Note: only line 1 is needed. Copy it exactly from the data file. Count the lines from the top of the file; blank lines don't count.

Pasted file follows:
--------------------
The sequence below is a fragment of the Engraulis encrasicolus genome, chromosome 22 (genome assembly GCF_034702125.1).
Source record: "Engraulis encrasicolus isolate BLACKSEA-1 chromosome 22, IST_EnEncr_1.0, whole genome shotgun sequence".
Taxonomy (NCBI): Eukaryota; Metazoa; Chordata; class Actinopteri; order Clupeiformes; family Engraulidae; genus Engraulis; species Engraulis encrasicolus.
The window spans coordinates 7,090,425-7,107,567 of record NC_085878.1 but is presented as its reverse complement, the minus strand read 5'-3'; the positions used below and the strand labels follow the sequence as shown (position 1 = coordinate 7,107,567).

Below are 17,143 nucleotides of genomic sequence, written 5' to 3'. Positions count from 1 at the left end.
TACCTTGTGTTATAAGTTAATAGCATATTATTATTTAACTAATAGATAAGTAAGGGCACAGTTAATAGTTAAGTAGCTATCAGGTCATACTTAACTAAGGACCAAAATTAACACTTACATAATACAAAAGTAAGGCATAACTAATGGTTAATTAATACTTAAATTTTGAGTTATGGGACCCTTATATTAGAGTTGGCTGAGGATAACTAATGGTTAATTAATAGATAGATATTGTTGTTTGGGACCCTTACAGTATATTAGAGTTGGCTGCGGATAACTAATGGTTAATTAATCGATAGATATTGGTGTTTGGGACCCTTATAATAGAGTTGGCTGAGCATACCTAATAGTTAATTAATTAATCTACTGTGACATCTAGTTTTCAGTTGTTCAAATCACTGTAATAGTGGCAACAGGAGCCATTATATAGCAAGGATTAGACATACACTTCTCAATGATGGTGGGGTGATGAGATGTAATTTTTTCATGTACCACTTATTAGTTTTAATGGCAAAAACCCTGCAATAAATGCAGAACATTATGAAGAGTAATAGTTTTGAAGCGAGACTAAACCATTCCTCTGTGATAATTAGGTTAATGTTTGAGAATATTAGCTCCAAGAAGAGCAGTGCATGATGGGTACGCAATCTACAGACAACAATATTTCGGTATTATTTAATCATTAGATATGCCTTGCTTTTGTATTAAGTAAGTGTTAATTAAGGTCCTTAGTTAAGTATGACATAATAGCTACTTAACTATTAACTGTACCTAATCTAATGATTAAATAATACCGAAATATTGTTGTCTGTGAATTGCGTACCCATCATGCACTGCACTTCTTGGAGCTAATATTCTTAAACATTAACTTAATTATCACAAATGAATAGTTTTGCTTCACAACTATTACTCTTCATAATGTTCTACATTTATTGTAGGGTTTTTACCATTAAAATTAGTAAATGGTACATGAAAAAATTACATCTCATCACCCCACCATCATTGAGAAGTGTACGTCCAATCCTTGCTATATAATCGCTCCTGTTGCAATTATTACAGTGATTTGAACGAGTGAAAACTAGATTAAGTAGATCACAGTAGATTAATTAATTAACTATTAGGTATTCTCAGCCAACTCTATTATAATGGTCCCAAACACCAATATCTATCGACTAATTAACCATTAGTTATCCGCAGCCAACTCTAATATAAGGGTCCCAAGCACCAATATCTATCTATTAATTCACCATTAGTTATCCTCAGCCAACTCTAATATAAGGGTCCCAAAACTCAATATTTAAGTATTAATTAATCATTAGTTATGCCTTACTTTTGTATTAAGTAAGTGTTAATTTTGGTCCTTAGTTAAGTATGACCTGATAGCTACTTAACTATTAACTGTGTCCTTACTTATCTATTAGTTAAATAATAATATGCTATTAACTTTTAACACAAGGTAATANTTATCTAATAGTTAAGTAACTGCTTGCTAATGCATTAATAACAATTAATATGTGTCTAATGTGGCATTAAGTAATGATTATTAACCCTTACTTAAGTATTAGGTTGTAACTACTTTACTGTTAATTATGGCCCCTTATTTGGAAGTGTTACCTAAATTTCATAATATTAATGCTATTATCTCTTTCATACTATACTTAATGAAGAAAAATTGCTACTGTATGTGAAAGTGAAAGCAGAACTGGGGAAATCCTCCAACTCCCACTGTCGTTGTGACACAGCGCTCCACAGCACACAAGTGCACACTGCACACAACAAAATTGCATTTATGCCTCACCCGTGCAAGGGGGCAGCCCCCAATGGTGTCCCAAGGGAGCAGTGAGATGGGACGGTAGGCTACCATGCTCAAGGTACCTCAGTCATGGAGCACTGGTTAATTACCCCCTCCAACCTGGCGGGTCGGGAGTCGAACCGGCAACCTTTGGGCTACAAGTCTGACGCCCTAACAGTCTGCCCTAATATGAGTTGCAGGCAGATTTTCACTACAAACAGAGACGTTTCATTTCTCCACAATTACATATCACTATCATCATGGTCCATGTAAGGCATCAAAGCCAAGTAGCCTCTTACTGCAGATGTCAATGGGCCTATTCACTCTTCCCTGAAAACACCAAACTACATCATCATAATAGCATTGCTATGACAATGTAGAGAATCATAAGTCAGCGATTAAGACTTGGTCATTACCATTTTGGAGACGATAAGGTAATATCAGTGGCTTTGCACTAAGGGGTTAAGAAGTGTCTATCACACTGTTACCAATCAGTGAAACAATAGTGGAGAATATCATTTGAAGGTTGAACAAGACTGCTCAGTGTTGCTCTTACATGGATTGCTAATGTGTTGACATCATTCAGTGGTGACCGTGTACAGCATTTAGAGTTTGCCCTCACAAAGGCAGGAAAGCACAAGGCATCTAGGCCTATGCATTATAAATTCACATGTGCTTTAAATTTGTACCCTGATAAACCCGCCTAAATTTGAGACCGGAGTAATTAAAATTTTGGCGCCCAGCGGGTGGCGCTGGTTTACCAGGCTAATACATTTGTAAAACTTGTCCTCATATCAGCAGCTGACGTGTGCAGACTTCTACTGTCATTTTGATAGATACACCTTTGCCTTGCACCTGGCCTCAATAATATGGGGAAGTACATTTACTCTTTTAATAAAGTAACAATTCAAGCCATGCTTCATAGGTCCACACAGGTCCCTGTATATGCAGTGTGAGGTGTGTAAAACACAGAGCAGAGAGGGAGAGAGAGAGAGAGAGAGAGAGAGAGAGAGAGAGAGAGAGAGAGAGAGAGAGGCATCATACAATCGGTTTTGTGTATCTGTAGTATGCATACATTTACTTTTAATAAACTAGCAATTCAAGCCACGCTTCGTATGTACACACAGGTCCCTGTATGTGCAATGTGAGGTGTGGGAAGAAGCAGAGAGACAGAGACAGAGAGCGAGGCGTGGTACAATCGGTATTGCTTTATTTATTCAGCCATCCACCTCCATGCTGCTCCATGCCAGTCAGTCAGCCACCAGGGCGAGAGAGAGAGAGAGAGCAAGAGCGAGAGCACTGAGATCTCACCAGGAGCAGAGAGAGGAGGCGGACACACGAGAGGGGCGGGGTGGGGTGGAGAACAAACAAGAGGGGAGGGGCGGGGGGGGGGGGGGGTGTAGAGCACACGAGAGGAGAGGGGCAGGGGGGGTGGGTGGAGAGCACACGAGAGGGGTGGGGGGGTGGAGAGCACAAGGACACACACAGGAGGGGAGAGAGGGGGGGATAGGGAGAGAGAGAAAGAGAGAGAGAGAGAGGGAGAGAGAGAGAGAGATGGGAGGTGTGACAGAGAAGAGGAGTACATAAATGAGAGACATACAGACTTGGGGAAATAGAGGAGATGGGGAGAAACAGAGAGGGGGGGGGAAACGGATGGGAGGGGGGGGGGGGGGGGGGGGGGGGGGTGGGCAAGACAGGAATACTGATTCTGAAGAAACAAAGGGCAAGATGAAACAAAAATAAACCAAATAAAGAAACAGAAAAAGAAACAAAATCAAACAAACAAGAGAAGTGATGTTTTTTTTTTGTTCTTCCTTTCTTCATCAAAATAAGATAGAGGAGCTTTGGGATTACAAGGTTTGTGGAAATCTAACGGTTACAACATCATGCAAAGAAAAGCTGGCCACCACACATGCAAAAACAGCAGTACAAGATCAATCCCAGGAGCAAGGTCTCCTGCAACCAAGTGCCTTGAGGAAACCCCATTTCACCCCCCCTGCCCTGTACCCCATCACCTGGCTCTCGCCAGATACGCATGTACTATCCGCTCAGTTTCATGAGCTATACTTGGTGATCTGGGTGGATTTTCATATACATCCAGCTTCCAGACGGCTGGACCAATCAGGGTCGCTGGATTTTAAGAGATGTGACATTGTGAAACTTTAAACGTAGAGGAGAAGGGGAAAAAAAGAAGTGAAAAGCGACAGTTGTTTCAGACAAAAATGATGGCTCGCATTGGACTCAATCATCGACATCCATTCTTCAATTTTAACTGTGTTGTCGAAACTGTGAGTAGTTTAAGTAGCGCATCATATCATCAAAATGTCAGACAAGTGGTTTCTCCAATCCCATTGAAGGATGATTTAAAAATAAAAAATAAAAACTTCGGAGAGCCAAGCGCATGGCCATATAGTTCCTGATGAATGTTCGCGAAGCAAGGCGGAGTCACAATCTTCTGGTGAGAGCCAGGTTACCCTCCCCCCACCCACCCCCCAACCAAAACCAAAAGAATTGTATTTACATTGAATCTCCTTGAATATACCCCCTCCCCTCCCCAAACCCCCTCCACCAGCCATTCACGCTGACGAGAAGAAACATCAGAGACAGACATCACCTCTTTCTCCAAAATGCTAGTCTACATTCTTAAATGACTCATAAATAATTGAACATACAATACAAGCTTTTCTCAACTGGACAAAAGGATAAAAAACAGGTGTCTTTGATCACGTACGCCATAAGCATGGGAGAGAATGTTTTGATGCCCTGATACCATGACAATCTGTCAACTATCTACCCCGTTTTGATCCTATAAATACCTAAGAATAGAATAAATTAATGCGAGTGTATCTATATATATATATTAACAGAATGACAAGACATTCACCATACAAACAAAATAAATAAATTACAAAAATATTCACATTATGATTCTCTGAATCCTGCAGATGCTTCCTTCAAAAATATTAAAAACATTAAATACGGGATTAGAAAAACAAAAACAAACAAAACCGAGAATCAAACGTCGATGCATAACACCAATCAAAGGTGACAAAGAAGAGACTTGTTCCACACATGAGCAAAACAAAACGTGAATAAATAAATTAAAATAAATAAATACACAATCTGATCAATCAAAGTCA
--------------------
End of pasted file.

The sequence below is a fragment of the Engraulis encrasicolus genome, chromosome 22 (genome assembly GCF_034702125.1).